“The firing on that fort will inaugurate a civil war greater than any the world has yet seen, and I do not feel competent to advise you… Mr. President, at this time it is suicide, murder, and will lose us every friend in the North. You will wantonly strike a hornet’s nest which extends from mountain to ocean. Legions now quiet will swarm out and sting us to death. It is unnecessary. It puts us in the wrong. It is fatal.”

Having received his advisors’ consultation, Davis concluded that Lincoln had caused this crisis because of his administration’s deceptive reversal on its initial pledge to evacuate Fort Sumter. Through Davis, Secretary of War Walker telegraphed Brigadier General P.G.T. Beauregard at Charleston:

“If you have no doubt as to the authorized character of the agent who communicated to you the intention of the Washington government to resupply Fort Sumter by force, you will at once demand its evacuation, and, if this is refused, proceed in such manner as you may determine to reduce it. Answer.”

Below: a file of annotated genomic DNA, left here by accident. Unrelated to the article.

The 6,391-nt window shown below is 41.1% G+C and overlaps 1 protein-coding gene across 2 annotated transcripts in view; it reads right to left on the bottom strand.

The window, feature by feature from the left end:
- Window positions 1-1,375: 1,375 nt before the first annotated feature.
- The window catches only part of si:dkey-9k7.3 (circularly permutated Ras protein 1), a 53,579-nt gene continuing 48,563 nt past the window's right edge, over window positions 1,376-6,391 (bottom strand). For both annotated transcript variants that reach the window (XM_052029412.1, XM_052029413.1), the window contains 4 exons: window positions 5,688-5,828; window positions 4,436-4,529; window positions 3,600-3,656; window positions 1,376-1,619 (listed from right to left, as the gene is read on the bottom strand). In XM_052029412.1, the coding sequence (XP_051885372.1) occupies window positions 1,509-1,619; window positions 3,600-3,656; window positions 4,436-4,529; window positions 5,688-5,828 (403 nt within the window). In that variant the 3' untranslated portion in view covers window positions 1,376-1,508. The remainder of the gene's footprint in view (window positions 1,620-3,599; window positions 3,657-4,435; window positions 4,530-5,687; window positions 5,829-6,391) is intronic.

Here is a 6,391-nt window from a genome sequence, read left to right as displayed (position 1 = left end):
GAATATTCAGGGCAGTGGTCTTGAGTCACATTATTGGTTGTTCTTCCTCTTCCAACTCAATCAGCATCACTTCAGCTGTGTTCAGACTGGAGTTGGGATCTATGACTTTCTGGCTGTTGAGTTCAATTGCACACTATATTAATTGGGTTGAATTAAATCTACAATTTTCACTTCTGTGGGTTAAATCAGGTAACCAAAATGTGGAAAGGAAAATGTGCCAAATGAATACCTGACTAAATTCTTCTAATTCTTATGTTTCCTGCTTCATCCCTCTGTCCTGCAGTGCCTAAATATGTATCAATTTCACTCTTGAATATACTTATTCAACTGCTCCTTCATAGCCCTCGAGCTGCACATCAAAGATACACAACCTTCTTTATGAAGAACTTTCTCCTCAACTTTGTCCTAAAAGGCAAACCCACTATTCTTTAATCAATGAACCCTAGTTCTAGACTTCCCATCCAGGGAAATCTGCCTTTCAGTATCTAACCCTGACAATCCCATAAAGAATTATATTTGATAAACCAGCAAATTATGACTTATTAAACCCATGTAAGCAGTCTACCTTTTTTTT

Beauregard also received a wire from the Washington envoys informing him that negotiations with the Lincoln administration were done. They warned: “The Tribune of to-day declares the main object of the expedition to be the relief of Sumter, and that a force will be landed which will overcome all opposition.” U.S.S. Pawnee joined U.S.S. Baltic off Hampton Roads, Virginia and the fleet started for Charleston.

On the 10th, Beauregard responded to Walker, “The demand will be made to-morrow at 12 o’clock.” Walker wired, “Unless there are especial reasons (in) connection with your own condition, it is considered proper that you should make the demand at an early hour.” Beauregard replied, “The reasons are special for 12 o’clock.”

That same day, an editorial in the anti-administration New York Herald stated, “Our only hope now against civil war of an indefinite duration seems to lie in the overthrow of the demoralizing, disorganizing and destructive sectional Party, of which ‘honest Abe Lincoln’ is the pliant instrument.”